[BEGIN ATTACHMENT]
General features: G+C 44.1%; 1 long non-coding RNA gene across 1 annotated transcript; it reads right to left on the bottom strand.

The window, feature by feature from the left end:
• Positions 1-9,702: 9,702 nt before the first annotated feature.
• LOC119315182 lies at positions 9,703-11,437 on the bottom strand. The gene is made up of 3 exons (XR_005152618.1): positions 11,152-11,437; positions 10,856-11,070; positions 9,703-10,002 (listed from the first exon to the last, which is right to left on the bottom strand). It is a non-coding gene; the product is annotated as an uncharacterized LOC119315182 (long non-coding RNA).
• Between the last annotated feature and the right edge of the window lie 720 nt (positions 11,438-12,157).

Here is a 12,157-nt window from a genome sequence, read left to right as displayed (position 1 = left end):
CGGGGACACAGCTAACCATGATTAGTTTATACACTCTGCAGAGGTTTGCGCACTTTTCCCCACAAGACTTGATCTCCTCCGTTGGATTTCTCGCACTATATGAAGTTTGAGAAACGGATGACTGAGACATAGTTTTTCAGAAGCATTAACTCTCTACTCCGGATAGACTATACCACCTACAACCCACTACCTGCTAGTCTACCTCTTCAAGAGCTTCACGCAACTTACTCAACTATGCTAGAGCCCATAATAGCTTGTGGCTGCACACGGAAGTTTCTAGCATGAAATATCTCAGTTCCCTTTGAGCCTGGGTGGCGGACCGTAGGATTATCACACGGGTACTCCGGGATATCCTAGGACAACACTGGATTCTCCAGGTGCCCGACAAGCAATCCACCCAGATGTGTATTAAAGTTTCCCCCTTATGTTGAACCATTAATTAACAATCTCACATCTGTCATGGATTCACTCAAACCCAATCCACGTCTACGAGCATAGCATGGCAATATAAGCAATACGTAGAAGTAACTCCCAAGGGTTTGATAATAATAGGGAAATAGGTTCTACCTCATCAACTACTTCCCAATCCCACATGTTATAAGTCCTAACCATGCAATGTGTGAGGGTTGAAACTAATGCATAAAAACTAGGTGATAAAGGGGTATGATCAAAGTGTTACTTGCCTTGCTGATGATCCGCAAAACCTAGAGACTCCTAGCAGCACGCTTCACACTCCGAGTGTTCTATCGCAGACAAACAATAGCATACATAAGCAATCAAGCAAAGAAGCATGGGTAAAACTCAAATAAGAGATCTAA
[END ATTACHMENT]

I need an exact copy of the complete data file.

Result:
General features: G+C 44.1%; 1 long non-coding RNA gene across 1 annotated transcript; it reads right to left on the bottom strand.

The window, feature by feature from the left end:
• Positions 1-9,702: 9,702 nt before the first annotated feature.
• LOC119315182 lies at positions 9,703-11,437 on the bottom strand. The gene is made up of 3 exons (XR_005152618.1): positions 11,152-11,437; positions 10,856-11,070; positions 9,703-10,002 (listed from the first exon to the last, which is right to left on the bottom strand). It is a non-coding gene; the product is annotated as an uncharacterized LOC119315182 (long non-coding RNA).
• Between the last annotated feature and the right edge of the window lie 720 nt (positions 11,438-12,157).

Here is a 12,157-nt window from a genome sequence, read left to right as displayed (position 1 = left end):
CGGGGACACAGCTAACCATGATTAGTTTATACACTCTGCAGAGGTTTGCGCACTTTTCCCCACAAGACTTGATCTCCTCCGTTGGATTTCTCGCACTATATGAAGTTTGAGAAACGGATGACTGAGACATAGTTTTTCAGAAGCATTAACTCTCTACTCCGGATAGACTATACCACCTACAACCCACTACCTGCTAGTCTACCTCTTCAAGAGCTTCACGCAACTTACTCAACTATGCTAGAGCCCATAATAGCTTGTGGCTGCACACGGAAGTTTCTAGCATGAAATATCTCAGTTCCCTTTGAGCCTGGGTGGCGGACCGTAGGATTATCACACGGGTACTCCGGGATATCCTAGGACAACACTGGATTCTCCAGGTGCCCGACAAGCAATCCACCCAGATGTGTATTAAAGTTTCCCCCTTATGTTGAACCATTAATTAACAATCTCACATCTGTCATGGATTCACTCAAACCCAATCCACGTCTACGAGCATAGCATGGCAATATAAGCAATACGTAGAAGTAACTCCCAAGGGTTTGATAATAATAGGGAAATAGGTTCTACCTCATCAACTACTTCCCAATCCCACATGTTATAAGTCCTAACCATGCAATGTGTGAGGGTTGAAACTAATGCATAAAAACTAGGTGATAAAGGGGTATGATCAAAGTGTTACTTGCCTTGCTGATGATCCGCAAAACCTAGAGACTCCTAGCAGCACGCTTCACACTCCGAGTGTTCTATCGCAGACAAACAATAGCATACATAAGCAATCAAGCAAAGAAGCATGGGTAAAACTCAAATAAGAGATCTAA